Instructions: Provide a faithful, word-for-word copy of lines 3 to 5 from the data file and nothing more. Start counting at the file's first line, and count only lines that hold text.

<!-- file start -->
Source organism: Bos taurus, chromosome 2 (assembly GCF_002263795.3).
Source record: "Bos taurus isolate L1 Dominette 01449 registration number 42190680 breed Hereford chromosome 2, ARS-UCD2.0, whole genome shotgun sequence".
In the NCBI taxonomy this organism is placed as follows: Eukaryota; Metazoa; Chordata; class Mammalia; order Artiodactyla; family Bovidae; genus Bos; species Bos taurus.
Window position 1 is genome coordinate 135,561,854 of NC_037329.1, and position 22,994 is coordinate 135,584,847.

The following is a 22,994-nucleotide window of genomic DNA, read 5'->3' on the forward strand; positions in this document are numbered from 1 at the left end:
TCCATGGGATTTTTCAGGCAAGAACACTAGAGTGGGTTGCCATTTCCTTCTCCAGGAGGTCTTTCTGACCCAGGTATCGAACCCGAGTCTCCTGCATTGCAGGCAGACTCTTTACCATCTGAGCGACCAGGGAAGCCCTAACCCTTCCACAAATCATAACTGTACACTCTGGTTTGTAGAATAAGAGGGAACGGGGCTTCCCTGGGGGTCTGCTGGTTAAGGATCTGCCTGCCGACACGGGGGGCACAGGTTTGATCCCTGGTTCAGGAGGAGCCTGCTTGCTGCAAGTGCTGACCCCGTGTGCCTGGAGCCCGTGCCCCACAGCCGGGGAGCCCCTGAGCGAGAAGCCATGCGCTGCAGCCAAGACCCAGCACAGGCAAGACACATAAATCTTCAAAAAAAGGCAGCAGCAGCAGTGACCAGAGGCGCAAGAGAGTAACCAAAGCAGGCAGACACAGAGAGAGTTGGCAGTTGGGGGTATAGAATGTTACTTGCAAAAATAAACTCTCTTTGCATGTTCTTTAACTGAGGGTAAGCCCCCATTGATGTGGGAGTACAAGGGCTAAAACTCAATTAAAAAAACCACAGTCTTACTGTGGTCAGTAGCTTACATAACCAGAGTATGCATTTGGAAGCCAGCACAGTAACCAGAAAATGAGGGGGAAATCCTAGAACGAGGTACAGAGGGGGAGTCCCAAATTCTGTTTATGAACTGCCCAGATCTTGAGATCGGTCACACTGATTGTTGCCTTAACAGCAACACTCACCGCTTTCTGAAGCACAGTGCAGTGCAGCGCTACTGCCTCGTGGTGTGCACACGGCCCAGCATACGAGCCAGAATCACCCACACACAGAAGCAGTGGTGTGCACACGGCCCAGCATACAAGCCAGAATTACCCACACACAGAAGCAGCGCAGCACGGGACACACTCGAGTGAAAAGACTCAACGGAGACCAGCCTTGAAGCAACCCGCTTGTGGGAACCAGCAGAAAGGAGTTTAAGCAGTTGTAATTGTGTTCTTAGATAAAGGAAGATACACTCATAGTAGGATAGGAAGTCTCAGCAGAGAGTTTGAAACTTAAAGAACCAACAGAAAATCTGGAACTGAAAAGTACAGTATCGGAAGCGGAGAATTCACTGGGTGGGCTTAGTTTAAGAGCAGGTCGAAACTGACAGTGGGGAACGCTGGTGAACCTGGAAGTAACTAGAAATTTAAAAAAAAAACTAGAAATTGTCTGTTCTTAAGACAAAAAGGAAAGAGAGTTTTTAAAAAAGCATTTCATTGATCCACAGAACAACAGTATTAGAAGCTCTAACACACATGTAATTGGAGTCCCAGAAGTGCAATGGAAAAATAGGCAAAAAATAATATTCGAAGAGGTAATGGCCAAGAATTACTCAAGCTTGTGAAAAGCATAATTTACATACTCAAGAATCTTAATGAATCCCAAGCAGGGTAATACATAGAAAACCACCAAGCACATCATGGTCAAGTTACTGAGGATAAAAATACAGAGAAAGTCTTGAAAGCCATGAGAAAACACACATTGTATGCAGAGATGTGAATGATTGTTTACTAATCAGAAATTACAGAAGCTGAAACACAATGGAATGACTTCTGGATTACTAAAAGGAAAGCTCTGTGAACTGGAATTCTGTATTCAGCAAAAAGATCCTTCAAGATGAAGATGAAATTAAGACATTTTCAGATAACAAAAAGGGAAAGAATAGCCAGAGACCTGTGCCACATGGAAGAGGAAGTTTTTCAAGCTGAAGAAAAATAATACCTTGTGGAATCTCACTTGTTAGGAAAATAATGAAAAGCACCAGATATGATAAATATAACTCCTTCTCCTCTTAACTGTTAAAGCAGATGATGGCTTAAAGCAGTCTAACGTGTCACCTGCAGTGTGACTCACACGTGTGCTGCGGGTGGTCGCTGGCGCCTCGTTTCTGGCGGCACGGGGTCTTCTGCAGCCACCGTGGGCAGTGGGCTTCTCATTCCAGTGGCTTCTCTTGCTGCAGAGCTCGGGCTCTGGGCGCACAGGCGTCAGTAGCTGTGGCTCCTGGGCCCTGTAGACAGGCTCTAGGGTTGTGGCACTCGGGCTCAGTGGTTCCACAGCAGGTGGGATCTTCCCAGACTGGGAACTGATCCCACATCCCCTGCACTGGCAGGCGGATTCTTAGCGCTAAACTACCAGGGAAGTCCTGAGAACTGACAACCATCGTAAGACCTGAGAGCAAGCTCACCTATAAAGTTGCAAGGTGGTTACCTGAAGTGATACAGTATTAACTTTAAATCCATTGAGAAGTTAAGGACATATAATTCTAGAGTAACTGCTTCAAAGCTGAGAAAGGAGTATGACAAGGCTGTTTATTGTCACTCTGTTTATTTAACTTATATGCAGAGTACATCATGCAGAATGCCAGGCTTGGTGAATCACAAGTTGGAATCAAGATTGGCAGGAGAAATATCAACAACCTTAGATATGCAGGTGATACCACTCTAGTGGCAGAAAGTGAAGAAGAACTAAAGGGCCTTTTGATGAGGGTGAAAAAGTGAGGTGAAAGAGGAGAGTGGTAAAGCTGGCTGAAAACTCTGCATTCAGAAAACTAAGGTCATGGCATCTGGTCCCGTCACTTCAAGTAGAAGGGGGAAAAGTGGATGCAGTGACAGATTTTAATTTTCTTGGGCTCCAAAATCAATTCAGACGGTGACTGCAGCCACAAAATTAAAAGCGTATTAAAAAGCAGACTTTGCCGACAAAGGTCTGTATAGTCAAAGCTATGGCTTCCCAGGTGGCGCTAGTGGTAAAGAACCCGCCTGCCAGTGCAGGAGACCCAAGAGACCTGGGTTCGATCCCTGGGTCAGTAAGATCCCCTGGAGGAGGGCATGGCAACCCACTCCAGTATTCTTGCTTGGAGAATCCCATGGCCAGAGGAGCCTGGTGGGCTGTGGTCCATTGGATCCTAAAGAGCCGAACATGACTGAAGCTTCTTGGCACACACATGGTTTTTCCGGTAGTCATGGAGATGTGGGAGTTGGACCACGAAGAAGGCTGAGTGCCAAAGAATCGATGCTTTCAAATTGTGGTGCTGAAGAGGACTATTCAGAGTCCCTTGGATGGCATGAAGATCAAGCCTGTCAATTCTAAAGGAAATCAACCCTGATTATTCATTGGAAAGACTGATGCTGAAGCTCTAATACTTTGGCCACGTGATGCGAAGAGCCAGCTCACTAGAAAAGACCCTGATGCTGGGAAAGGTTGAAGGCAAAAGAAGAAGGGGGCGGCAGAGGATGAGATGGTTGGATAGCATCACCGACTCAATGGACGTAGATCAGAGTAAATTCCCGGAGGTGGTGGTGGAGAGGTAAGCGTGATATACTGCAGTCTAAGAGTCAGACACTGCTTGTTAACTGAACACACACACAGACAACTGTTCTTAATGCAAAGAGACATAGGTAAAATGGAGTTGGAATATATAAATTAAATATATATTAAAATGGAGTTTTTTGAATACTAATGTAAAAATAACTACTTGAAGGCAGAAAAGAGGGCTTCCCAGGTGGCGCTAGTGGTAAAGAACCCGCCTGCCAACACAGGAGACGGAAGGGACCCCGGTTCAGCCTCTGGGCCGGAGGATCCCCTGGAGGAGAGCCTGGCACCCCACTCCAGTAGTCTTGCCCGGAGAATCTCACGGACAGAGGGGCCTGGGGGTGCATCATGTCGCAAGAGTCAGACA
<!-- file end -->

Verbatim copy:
In the NCBI taxonomy this organism is placed as follows: Eukaryota; Metazoa; Chordata; class Mammalia; order Artiodactyla; family Bovidae; genus Bos; species Bos taurus.
Window position 1 is genome coordinate 135,561,854 of NC_037329.1, and position 22,994 is coordinate 135,584,847.

The following is a 22,994-nucleotide window of genomic DNA, read 5'->3' on the forward strand; positions in this document are numbered from 1 at the left end: